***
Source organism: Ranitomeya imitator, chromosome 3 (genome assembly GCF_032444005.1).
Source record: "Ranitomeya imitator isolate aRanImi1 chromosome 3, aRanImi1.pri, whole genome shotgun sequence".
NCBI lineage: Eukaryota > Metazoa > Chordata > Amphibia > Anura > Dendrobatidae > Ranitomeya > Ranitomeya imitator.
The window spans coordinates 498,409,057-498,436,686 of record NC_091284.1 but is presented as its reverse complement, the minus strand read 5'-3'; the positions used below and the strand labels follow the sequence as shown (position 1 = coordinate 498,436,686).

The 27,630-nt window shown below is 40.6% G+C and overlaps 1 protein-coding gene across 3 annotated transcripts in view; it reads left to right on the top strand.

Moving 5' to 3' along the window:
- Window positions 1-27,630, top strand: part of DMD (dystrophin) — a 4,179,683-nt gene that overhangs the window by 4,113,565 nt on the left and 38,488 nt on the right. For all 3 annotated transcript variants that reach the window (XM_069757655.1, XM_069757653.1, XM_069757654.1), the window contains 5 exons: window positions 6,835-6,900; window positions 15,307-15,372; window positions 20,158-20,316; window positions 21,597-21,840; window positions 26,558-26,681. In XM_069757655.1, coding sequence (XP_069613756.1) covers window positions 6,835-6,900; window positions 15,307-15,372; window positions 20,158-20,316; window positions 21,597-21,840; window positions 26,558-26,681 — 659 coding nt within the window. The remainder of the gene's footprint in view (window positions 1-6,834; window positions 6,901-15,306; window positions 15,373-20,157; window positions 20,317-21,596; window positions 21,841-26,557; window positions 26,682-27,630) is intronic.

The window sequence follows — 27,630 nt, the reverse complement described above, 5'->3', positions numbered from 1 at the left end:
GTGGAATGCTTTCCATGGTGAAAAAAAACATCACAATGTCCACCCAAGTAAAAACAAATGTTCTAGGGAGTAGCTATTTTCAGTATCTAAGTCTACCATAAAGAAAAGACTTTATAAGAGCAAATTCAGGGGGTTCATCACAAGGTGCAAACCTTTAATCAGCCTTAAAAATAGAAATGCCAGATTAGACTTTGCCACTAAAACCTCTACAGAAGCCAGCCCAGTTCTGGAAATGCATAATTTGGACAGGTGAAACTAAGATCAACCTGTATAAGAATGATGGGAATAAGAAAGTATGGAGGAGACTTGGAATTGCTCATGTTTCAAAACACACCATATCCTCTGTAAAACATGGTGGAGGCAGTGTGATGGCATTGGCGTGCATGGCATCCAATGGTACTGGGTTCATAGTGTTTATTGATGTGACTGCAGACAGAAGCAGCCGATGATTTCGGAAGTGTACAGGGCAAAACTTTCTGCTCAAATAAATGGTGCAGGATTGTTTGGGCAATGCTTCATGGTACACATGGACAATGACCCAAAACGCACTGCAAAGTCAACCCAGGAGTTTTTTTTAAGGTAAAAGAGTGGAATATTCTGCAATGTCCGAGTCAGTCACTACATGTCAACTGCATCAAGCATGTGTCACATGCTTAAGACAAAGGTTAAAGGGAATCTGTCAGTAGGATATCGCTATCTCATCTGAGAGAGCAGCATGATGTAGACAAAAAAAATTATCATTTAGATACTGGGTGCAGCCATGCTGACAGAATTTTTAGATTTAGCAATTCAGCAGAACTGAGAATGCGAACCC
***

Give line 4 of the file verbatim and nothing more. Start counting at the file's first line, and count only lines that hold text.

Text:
The window spans coordinates 498,409,057-498,436,686 of record NC_091284.1 but is presented as its reverse complement, the minus strand read 5'-3'; the positions used below and the strand labels follow the sequence as shown (position 1 = coordinate 498,436,686).